But neither journey prepared me for this one.
The low noise volume - estimated by Chinese officials to be below 68 decibels, or at the level of a normal conversation - and the smoothness of the trip made me forget I was on one of the fastest trains in the world. It felt more like a ride in a Mercedes-Benz or BMW.
The comfort levels, even for the second-class carriages, also added to the train's appeal. (One of the passengers certainly seemed to agree with my assessment, with the sound of his rhythmic snores filling the cabin for a brief period of time.)
These second-class carriages had rows of double seats (555 yuan each) on one side and rows of three seats on the other. There was significant amounts of legroom between the reclining dark-blue corduroy seats, so the lanky strangers sitting beside me had enough room to shift their legs. The expansive windows gave even the passenger sitting at the end of a three-seat row an excellent view of the scenery outside.
Although there wasn't much of a view when we left Beijing - the city giving us its smoggy best - as the hours ticked away, the air cleared up and we could see the brown and green of small villages and large tracts of farmland.
Between the windows and on the sides of the seats' headrests, hooks were provided for people to hang up their jackets. A deep and wide frosted glass panel above the seats gave passengers ample room to stow away their luggage. For entertainment, six televisions attached to the roof above the aisle and spread across the cabin screened Jackie Chan's The Spy Next Door in Mandarin.
In the first-class carriages, which hold up to 56 passengers, the seats - with two-seat rows on each side of the cabin - were roomier, with reading lamps and power points provided.
The business-class carriages, carrying up to 24 passengers, were similar but with wider red-leather seats. They were also furnished with toilets that were supposed to match the standards of five-star hotels - presumably because businessmen were fussy about their loos.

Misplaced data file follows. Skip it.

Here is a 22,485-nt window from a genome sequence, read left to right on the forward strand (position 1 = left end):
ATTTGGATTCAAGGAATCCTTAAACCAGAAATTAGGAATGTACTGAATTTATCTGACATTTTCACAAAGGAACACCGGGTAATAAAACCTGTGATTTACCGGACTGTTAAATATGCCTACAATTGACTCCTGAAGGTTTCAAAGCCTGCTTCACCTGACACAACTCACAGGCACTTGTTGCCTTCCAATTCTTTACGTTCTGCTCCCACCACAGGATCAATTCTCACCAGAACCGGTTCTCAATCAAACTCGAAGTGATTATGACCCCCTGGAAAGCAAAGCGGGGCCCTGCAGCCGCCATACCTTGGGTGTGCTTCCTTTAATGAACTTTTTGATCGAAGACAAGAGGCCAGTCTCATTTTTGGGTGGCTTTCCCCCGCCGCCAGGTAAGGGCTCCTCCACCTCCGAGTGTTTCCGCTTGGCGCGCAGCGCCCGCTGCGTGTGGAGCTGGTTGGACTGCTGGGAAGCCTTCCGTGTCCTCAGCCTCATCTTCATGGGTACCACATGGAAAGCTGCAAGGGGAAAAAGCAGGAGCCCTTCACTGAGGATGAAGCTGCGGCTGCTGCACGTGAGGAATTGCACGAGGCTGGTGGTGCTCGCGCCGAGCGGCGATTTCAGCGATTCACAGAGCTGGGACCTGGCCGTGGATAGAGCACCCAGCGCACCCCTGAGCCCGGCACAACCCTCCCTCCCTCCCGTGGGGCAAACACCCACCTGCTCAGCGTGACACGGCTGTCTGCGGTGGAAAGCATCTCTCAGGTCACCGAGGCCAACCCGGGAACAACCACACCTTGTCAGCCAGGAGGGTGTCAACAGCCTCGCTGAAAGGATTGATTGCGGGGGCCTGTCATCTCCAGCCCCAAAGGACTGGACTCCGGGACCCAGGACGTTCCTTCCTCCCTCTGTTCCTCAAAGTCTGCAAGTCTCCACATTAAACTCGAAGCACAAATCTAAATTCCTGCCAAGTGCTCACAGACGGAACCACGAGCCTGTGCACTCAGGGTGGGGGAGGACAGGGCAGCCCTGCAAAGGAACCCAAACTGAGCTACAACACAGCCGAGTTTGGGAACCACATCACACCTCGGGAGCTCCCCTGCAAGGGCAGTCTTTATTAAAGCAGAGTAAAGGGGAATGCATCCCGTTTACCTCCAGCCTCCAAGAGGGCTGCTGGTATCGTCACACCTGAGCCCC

But it was the two VIP seats right at the front of the train that took the cake. The seats, also wrapped in red leather, were not unlike those in the first-class cabins of an airline. Passengers could stretch out on the extendable leg rest. Each seat could be rotated 180 degrees and gave people a perfect view of the tracks and its surroundings. And when passengers' became tired of the view, they could play with the touchscreen panel attached to the armrest of each seat and choose from a selection of television programs.
The lunch offerings in the dining car were less impressive. There is no doubt one should not expect too much of train food, plane food or any other pre-packaged travel food - but I was hopeful until I saw passengers tucking into the meal on offer. The meal - chicken pieces in gravy, half a corn cob, an egg and way too much rice (53 yuan, about $8) - wasn't satisfactory, although a can of Tsingtao beer afterwards (eight yuan) kept me fairly happy. And there's also a kitchen on the train, with microwaves, electric ovens and mini-fridges for those who prefer to pack their own meals.
An empty can of Tsingtao later, I was ready to unwind and put the headphones for my MP3 player into my ears, falling into a light slumber within a few minutes.